Irish homeowners that are carrying out major refurbishments will have to adhere to higher energy rating standards.
The new rules come into effect in November and require new homes to come nearly zero energy buildings (NZEB). This requires them to have a rating of A2, which is twice as energy efficient as the current required rating for new builds of A3.
Another requirement for new homes in Ireland is that they must have an electric vehicle charging point, that has come from the Department of Housing. They have stated that the move to NZEB’s would add cost of approximately 1.9% however, the savings would be in the energy bills.
The new regulations, which have been released today (27th September 2019), are aimed to encourage existing homeowners to improve their energy efficiency in their homes.
Ireland has been consistently been ranked in the top three in the world for energy efficiency in new homes that have been built since 2011, and the regulations that require new homes to achieve an A3 standard would suggest Ireland want to improve this position. The new homes would include heat pumps, insulation that allows for a higher degree of air-tightness, advanced ventilation systems, heat recovery systems, triple glazed windows and solar panels.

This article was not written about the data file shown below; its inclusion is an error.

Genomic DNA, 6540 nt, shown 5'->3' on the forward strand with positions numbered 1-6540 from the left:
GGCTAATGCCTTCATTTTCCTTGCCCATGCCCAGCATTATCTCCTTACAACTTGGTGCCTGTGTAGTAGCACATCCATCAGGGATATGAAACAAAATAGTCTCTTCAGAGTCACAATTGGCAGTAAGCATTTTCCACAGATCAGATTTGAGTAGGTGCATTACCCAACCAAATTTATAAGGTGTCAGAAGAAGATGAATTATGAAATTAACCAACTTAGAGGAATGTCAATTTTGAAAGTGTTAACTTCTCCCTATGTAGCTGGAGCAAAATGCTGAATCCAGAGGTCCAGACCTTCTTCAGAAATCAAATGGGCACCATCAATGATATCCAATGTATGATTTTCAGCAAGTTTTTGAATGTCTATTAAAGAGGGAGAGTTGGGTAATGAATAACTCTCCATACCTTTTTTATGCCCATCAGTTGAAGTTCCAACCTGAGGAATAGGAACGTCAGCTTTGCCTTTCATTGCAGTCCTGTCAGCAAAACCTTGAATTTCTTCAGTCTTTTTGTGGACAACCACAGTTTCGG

According to the Minister of State for Housing, Damien English, a NZEB would have 70% less carbon emissions than a similar home that was built in 2005.
There has been a significant decrease of oil boiler installation in heating in Ireland over the past decade of so. In 2010, 30% of new homes had oil boilers, whereas in 2018 only 2.4% had them,
This is reflected by highly-efficient heat pumps installed has increased from 7.5% in 2010, to 38% in 2018. This trend also is inline with the Irish Government Climate Action Plan where the installation of oil boilers in new homes will be banned from 2022, and gas boilers banned from 2025. The action plan also commits to upgrading 500,000 homes to an energy rating of B2 by 2030.